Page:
The classical concept of the Jeffress model predicts that different ITDs are encoded by particular cells responding maximally (Figure 1). The maximum excitation, or the peak of the ITD tuning curve, would determine the ITD a neuron encodes (Figure 2). Using the region of maximal slope might enable the system to resolve smaller ITDs (Joseph and Hyson, 1993; Hyson, 2005). We determined the minimum resolvable ITD in NL based on both the peak ITD and the point of steepest slope of the ITD tuning curve, modeled with pure tone stimuli.

FIGURE 2
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Figure 2. Modeling of ITD tuning in avian NL neurons. (A) Model neurons have sinusoidal ITD tuning curves with proportional Gaussian noise. A range of peak and trough firing rates were used at frequencies up to 4 kHz to model avian NL ITD tuning curves. White diamonds: 239 Hz, black squares: 562 Hz. Error bars are standard deviation (k = 2). (B) The variability of ITD responses was modeled as proportional Gaussian noise where the standard deviation of the spike count was given by the spike count raised to a power 1/k, k = 1, 2, 3, 4. The shaded regions indicate one standard deviation above and below the mean response (dark curve, 239 Hz). (C) Box A illustrates the possible difference in response rate (vertical dimension of box) if ITDs have to be discriminated around the peak of the ITD curve. (D) Box B illustrates the difference in response rate if the slope is used to discriminate between ITDs. (Adapted from Figure 6 in Hyson, 2005). The vertical dimension of box B is larger than box A, indicating a bigger change in response rate over the same ITD.

Modeling ITD Tuning in NL

The ability to detect changes in ITD from the responses of coincidence detector responses in NL depends on the shape of the ITD tuning curve and the variability of the spiking responses (Rayleigh, 1907; Skottun et al., 2001; Butts and Goldman, 2006). ITD tuning curves of NL neurons are roughly sinusoidal, reflecting the underlying computation of cross-correlation between narrowband signals from the left and right ears (Stotler, 1953; Goldberg and Brown, 1969; Carr and Konishi, 1990; Yin and Chan, 1990; Fischer et al., 2008, 2011). While the sinusoidal pattern of ITD sensitivity is stereotypical, there is a diversity of responses in terms of trough firing rates and dynamic range (Christianson and Peña, 2006). NL neurons exhibit proportional noise where the variability of spiking responses increases with the mean firing rate (Reyes et al., 1996). There is also a diversity observed in the rate at which variability increases with mean firing rate. In the barn owl's NL, neurons have Fano factors ranging from approximately 0.25 to 1.5 (Christianson and Peña, 2006). Based on the published data on avian NL responses (Christianson and Peña, 2006; Köppl and Carr, 2008), we modeled ITD curves of avian NL neurons as a sinusoidal function of ITD plus a background firing rate:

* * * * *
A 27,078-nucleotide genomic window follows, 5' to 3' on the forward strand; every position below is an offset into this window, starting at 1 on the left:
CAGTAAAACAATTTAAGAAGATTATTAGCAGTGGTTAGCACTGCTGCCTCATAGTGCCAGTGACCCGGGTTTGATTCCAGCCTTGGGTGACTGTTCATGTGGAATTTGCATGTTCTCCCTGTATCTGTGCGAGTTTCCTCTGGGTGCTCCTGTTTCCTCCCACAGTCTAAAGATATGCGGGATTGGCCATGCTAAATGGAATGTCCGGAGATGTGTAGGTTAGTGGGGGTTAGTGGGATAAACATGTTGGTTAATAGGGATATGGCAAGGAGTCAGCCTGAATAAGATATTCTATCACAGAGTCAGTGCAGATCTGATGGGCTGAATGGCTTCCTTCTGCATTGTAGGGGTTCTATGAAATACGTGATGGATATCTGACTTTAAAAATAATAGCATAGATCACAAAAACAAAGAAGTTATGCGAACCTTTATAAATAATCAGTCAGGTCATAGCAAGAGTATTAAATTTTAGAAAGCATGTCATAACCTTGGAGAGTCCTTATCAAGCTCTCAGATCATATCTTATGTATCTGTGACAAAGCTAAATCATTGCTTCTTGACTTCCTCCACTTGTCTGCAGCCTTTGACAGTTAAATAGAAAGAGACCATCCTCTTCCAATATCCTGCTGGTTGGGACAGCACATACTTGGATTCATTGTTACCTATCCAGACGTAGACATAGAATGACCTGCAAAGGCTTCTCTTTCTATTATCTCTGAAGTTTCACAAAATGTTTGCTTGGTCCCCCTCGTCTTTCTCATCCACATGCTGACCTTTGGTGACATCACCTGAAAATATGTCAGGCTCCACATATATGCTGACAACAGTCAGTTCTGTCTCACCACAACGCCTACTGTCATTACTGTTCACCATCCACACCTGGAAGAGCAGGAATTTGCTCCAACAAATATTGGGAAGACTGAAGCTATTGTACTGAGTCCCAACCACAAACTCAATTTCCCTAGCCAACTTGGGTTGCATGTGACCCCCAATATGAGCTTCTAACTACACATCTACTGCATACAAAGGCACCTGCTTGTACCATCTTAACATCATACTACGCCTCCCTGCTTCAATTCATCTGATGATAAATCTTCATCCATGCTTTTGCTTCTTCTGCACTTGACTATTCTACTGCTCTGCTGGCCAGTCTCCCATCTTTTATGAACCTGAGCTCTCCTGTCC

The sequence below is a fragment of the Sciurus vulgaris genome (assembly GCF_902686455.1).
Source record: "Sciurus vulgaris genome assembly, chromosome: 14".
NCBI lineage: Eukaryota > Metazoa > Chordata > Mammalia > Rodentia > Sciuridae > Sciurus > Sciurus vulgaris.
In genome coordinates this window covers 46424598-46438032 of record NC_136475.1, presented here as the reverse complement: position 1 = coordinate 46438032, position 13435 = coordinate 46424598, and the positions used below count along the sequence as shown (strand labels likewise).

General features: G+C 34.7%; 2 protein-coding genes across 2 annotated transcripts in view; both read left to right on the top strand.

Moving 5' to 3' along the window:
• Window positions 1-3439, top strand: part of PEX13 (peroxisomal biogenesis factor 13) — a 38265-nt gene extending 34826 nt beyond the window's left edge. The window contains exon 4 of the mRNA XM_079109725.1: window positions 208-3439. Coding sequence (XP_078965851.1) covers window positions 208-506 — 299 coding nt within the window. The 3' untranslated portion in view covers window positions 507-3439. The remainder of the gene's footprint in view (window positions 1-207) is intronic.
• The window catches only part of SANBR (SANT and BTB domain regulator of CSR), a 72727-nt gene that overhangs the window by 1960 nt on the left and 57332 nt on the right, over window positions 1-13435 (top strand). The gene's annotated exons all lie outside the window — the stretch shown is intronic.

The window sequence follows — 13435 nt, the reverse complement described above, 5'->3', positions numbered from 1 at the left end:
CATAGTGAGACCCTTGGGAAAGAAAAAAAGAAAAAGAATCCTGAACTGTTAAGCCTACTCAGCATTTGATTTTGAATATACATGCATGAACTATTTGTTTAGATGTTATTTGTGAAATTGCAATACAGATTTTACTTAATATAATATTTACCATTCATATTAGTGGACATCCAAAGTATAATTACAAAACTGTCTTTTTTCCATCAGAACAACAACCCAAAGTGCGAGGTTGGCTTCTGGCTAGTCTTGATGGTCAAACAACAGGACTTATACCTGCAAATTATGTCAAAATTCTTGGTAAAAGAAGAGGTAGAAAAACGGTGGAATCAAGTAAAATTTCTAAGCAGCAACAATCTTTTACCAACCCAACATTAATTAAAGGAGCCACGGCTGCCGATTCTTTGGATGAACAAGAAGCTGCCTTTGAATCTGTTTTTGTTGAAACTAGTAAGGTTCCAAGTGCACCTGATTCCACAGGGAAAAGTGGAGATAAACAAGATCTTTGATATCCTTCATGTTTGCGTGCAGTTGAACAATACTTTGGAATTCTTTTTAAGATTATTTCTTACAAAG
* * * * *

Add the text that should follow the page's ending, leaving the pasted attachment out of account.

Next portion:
r(ITD)=A[cos(2πf(ITDITDbest))+1]+B

where f is the best frequency and ITDbest is the best ITD of the neuron (Figure 2A). In the following we consider only the case where the neuron is stimulated at the best frequency. Note that the cosine tuning with a background response used here is motivated by avian NL responses (Christianson and Peña, 2006; Köppl and Carr, 2008) and differs from model responses used in previous studies of ITD coding (Harper and McAlpine, 2004). The ITD curve determines the spike count response of the neuron over a 100 ms stimulus presentation. There is no evidence for frequency-dependence in the parameters of the tuning curves. Therefore, at each frequency the background response B varied between 0 and 25 spikes/stimulus, in steps of 1 spikes/stimulus, and the amplitude A varied between 2 and 15 spikes/stimulus, in steps of 1 spikes/stimulus (Christianson and Peña, 2006; Köppl and Carr, 2008). The firing rate variability of NL neurons varies with the mean firing rate, but the variability can be lower than expected from a Poisson model (Christianson and Peña, 2006). The variability of ITD responses was modeled as proportional Gaussian noise where the standard deviation of the spike count σ(ITD) was given by the spike count raised to a power between ¼ and 1: